embracing slow growth

I’ve always been the slow and steady type. It takes me a long time to get things into my head, and an even longer time to make positive changes in my life. It seems to me that’s the way it has to be. Change happens, over time, as we take action towards our goals. If it happens too fast, it might not stick because we don’t have the foundational experience to support it. If it happens too fast, it might traumatize us because we haven’t built the strength to manage it. Personally, I think it’s better to practice 15 minutes a day consistently, than practice 3 hours once a week. It’s the daily application that moves us forward.

I have the philosophy that as I practice today, I might not see or feel any changes. The fact that I practiced today might not help me next week. But the fact that I practiced today, added with all the other todays I practiced, will make a huge difference 6 months from now.

A perfect example of this is my composing and production skills. Honestly, I knew next to nothing about producing in November 2006. I was sitting at a music conference with some people I had met on a songwriting forum, and I realized that I was talking to people who actually made money with their music. You wouldn’t know their names, but you’ve probably heard their music on shows like America’s Next Top Model, Ugly Betty, CSI, talk shows, etc. I decided, since I wanted to make money with my music too, that I needed to do what they were doing.

Up to then, I had been writing some instrumentals, but had very little in the way of tools or equipment to make them sound good. I wrote my instrumentals as midi with my keyboard or as notation in Band in a Box, and then used free Virtual Instrument (VI’s) plug-ins I downloaded off the internet to create the sounds. I wrote all kinds of stuff this way, but it didn’t have any hope of going anywhere.

After I got home from that conference, I bought my first orchestral program – East West Silver. It was one small section of the orchestra, and all I could afford. It was my Christmas present to myself. The problem was… the computer I had couldn’t run it.

I got a graphic design project, working with my sister, to design a textbook for a local college. I was pretty pissed, actually, to find myself working on it on Christmas Day because of issues with the client getting information and documentation to us. However, that contract, when it paid in January, was just enough to buy the custom-built audio computer that I needed.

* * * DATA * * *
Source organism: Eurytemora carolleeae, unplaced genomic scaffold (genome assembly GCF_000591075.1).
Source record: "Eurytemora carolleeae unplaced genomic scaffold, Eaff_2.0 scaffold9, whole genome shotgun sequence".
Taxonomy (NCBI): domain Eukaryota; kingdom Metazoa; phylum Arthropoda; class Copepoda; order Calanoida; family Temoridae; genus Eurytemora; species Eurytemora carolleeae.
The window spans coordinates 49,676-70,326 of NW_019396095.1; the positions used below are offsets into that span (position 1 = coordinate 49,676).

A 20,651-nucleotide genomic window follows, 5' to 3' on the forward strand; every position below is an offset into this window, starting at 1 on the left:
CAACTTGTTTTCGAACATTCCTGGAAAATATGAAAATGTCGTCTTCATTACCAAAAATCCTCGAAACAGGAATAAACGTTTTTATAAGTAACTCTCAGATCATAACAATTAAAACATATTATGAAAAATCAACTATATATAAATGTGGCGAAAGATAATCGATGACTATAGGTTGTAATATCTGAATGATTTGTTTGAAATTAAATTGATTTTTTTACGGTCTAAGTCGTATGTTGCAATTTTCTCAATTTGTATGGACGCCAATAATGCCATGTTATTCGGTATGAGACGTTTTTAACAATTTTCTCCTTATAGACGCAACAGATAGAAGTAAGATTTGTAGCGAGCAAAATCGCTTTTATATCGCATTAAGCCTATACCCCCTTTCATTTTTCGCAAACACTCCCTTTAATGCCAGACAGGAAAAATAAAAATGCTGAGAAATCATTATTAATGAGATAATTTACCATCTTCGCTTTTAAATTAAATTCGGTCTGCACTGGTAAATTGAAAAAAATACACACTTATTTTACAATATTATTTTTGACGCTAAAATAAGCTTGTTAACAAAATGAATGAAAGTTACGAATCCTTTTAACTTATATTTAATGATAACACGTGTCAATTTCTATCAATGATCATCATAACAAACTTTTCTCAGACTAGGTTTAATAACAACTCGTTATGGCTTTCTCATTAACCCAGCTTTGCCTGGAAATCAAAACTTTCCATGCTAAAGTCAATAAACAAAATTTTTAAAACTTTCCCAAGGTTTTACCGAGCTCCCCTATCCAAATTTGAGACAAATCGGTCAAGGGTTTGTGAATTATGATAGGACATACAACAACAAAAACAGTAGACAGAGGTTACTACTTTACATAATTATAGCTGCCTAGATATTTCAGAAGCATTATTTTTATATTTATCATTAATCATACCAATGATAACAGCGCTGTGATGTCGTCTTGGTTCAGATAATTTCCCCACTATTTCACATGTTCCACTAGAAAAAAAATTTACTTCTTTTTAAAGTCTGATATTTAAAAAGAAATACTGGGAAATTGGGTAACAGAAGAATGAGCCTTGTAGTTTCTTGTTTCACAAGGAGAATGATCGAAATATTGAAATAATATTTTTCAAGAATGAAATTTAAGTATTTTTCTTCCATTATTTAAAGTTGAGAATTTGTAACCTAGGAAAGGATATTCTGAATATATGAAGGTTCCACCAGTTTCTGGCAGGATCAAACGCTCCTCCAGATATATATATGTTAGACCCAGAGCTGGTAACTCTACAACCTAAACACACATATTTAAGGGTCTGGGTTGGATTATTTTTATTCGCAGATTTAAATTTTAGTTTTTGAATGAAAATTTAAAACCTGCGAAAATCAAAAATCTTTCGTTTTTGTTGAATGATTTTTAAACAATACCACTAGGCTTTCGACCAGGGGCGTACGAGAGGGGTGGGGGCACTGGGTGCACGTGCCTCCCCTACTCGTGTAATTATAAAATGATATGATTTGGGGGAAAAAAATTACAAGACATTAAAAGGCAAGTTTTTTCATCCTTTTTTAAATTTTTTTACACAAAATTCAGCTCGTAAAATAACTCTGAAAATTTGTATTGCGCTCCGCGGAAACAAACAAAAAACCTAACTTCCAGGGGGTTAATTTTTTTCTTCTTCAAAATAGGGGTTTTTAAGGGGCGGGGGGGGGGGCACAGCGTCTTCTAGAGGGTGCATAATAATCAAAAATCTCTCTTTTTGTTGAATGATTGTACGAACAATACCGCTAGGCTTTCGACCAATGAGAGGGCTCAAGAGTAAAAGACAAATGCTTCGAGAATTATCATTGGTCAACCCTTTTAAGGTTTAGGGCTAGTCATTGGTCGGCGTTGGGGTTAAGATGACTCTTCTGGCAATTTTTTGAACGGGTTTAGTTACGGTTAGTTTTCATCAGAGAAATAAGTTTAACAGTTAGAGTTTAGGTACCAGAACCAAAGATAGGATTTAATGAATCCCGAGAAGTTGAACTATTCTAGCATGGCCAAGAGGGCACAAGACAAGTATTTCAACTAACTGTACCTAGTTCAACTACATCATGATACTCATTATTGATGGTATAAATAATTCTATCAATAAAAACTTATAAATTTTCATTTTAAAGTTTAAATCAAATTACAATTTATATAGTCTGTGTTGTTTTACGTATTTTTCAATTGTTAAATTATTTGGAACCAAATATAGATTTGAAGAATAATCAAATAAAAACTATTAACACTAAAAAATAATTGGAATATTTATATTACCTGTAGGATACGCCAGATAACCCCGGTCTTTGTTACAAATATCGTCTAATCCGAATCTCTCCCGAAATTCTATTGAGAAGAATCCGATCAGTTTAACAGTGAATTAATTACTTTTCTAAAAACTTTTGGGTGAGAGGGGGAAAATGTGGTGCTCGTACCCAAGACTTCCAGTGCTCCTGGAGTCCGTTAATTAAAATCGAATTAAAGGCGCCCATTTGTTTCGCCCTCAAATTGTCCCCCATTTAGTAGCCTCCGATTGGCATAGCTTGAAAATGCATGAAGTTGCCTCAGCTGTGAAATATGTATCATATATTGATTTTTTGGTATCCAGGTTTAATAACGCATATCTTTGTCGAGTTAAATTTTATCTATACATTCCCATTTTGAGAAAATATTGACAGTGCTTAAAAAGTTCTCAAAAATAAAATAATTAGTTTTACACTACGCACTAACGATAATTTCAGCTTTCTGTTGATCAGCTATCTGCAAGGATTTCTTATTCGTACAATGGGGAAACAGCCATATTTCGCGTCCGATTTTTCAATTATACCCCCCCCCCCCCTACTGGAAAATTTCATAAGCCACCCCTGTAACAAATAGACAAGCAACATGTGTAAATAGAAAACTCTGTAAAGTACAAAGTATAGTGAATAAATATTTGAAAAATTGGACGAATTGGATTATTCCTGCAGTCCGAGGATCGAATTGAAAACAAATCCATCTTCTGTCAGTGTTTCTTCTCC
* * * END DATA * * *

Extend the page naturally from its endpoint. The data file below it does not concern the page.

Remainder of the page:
After that, every couple of months, as I saved up the money, I added to my sound library. And during that time, I played and played and played and wrote and wrote and wrote. Many of my compositions, even with the new sounds, were still rejected for various reasons. I kept working at it and kept trying, and kept practicing. My hard drive is littered with tracks created and mixed during the next two years. I did produce some acceptable tracks and signed four to a music library – my first deal. I kept writing. I used my membership in TAXI as a measuring stick. If TAXI forwarded a track, I knew I’d done something right. Finally, in late 2008, all that hard work started to pay off, and I signed 10 tracks to another music library. In 2009, I started to sign more tracks still. In September 2009, I was pleased to be accepted by a prominent music library as a composer.

Still I consider this to be only the beginning of my five-year plan to sign enough music to be making a significant amount of money from it. Everything I sign now has the potential of bringing in income down the road.

More than that, though, is the fact that the daily work on music, the daily listening back critically to my own and others work, the daily working with tools, reading about composition and using sample libraries, etc etc… all this adds up to a level of experience that is the foundation for the future. These three years of effort, sometimes feeling like I’d never get it, have begun to pay off. I have much more to learn, more tools to get, more skill to attain. Thankfully. Keeps life interesting!

2005: Coffee Grind

2009: Data Stream (excerpt)


cinderkeys said...

Do you always go through TAXI to submit your work for consideration? Or do you do this directly as well?

Vikki said...

Hi Cinderkeys. In my early days I used TAXI as my measuring stick. It took me a long time to get good enough to get forwarded by them. I considered their screening my standard of excellence, and was reluctant to submit outside of them until I was being forwarded by them. You only get one chance to make a first impression. TAXI was my saving grace that way. Now I am signed with 6 music libraries/publishers, of course I'll submit direct to them, and I submit to TAXI in the hopes of getting forwarded to other companies with whom I can build relationships, and I submit to non-TAXI opps as well. In addition, IMO the TAXI Road Rally is well worth the price of membership. For what I'm doing, for the relationships I'm building, for my business plan, continuing my TAXI membership is a good choice.

cinderkeys said...

I had never thought of using TAXI as a first-impression buffer. Neat idea. I shall file that one away.

CinnamonGirlAlchemy said...

Thank you so much.Your words are so inspiring to me